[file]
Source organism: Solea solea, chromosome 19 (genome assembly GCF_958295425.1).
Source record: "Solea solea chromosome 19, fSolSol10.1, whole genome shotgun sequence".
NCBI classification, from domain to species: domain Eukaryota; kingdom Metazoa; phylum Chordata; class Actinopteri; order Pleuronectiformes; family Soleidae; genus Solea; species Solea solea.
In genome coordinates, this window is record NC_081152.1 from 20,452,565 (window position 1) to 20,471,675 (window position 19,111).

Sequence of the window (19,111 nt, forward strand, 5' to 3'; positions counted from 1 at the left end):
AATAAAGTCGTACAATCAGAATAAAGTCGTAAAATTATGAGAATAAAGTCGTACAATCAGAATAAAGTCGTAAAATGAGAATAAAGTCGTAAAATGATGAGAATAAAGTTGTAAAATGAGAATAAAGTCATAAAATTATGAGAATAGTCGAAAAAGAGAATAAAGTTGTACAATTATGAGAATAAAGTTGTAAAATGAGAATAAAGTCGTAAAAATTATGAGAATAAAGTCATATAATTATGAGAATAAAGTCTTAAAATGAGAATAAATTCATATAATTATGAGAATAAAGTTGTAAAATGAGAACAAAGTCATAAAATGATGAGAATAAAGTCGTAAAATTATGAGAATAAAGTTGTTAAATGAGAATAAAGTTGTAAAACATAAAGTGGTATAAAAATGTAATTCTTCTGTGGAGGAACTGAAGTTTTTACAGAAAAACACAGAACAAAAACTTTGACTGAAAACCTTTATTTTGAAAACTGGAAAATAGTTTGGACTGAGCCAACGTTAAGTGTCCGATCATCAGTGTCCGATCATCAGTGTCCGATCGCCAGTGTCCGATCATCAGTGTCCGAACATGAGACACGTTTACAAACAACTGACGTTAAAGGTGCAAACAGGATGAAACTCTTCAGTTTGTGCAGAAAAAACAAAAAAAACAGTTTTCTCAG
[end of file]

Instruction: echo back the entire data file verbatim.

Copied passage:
Source organism: Solea solea, chromosome 19 (genome assembly GCF_958295425.1).
Source record: "Solea solea chromosome 19, fSolSol10.1, whole genome shotgun sequence".
NCBI classification, from domain to species: domain Eukaryota; kingdom Metazoa; phylum Chordata; class Actinopteri; order Pleuronectiformes; family Soleidae; genus Solea; species Solea solea.
In genome coordinates, this window is record NC_081152.1 from 20,452,565 (window position 1) to 20,471,675 (window position 19,111).

Sequence of the window (19,111 nt, forward strand, 5' to 3'; positions counted from 1 at the left end):
AATAAAGTCGTACAATCAGAATAAAGTCGTAAAATTATGAGAATAAAGTCGTACAATCAGAATAAAGTCGTAAAATGAGAATAAAGTCGTAAAATGATGAGAATAAAGTTGTAAAATGAGAATAAAGTCATAAAATTATGAGAATAGTCGAAAAAGAGAATAAAGTTGTACAATTATGAGAATAAAGTTGTAAAATGAGAATAAAGTCGTAAAAATTATGAGAATAAAGTCATATAATTATGAGAATAAAGTCTTAAAATGAGAATAAATTCATATAATTATGAGAATAAAGTTGTAAAATGAGAACAAAGTCATAAAATGATGAGAATAAAGTCGTAAAATTATGAGAATAAAGTTGTTAAATGAGAATAAAGTTGTAAAACATAAAGTGGTATAAAAATGTAATTCTTCTGTGGAGGAACTGAAGTTTTTACAGAAAAACACAGAACAAAAACTTTGACTGAAAACCTTTATTTTGAAAACTGGAAAATAGTTTGGACTGAGCCAACGTTAAGTGTCCGATCATCAGTGTCCGATCATCAGTGTCCGATCGCCAGTGTCCGATCATCAGTGTCCGAACATGAGACACGTTTACAAACAACTGACGTTAAAGGTGCAAACAGGATGAAACTCTTCAGTTTGTGCAGAAAAAACAAAAAAAACAGTTTTCTCAG